Home > Knowledge Hub > Service Success Stories > Colon capsule endoscopy training to turbo-charge implementation of capsule colonoscopy for the NHS England Covid-19 endoscopy recovery program

Colon capsule endoscopy training to turbo-charge implementation of capsule colonoscopy for the NHS England Covid-19 endoscopy recovery program

Updated on: 12 Jul 2022   First published on 11 Jul 2022

BSG CSSC Service Development Prize 2022 highly commended submission by Prof Owen Epstein.

Current Post Held: Honorary Consultant Gastroenterologist.

Names of team involved: Owen Epstein, Hansa Palmer, Timothy Rayne.


In the spring of 2020, the COVID-19 pandemic struck, imposing considerable strain on endoscopy units. Traditional endoscopy takes place in a closed room, with close physical contact between the patient and staff. At the height of each wave, only emergency endoscopy was possible, and endoscopy waiting lists rapidly expanded.

Colon capsule endoscopy (CCE) has similar sensitivity and specificity as traditional colonoscopy for polyps and inflammatory bowel disease. Its ease of use, tolerability, and paucity of complications, positions CCE as a screening device that can ask and answer the question, “who needs an interventional colonoscopy?”. CCE does not require day-case hospital admission and is readily delivered with social distancing. Swallowing the capsule with a sip of water mitigates droplet spread and there is no requirement for intravenous sedation, analgesia, oxygen supplementation, monitoring, or recovery. After swallowing the capsule patients can return home to complete the procedure, after which the recorder is returned, and the video file downloaded for rendering, review and reporting. In March 2021, recognising the potential for safely delivering colon capsule endoscopy (CCE) as part of the Covid-19 endoscopy recovery programme, NHS England commissioned an evaluation of 11,000 CCE’s for patients referred for investigation of cancer alarm symptoms, or a positive quantitative faecal immunochemical test within the range of 10-100. Forty-six English colon cancer alliances were invited to participate, and each was resourced with capsules and kit. However, the pressing need to deliver thousands of colon capsules was met by a dearth of trained and experienced CCE readers.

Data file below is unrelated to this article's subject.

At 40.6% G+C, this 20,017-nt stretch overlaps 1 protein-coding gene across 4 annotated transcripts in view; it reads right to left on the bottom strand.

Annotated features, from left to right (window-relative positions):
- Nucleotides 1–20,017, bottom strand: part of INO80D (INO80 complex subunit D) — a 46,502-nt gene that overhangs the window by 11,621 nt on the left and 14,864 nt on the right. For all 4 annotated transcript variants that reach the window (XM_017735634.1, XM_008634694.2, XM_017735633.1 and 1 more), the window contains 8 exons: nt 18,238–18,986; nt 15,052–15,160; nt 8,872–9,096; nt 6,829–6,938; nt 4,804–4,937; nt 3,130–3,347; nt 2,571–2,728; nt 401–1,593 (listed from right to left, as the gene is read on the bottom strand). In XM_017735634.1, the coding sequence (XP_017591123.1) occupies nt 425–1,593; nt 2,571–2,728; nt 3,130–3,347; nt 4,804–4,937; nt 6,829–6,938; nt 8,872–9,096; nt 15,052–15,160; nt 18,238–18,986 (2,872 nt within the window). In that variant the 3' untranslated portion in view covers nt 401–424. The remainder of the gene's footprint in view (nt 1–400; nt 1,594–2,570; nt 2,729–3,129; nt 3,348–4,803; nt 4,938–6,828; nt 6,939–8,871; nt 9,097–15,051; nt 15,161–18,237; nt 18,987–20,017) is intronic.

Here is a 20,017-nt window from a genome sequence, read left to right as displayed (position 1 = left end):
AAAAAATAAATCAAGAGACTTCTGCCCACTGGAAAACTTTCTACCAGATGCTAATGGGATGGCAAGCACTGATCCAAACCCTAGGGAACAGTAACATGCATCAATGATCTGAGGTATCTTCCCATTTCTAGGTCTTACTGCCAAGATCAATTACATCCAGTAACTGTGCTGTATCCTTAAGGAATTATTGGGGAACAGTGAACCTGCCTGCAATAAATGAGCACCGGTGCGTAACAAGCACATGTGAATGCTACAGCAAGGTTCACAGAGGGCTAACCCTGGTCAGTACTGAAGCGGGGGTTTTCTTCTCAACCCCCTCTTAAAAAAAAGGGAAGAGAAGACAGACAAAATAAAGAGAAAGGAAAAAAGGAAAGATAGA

During a time of lockdown, training had to rapidly transform from occasional 1- or 2-day residential courses, attracting small numbers of capsule enthusiasts, to a turbo-charged cyberspace curriculum designed to mentor over a hundred endoscopists, most of whom had no prior experience of capsule endoscopy. Currently there are no widely agreed CCE accreditation guidelines. In 2019, a literature review recommended a consensus for mentoring novice capsule practitioners. The learning curve suggests that trainees should read and report a minimum of 20 full case studies, graded with increasing complexity, with each report individually mentored. A sequence of formative video cases should conclude with a summative assessment to determine adequacy of progress. The curriculum should also include a series of lectures on the safe practice of capsule endoscopy.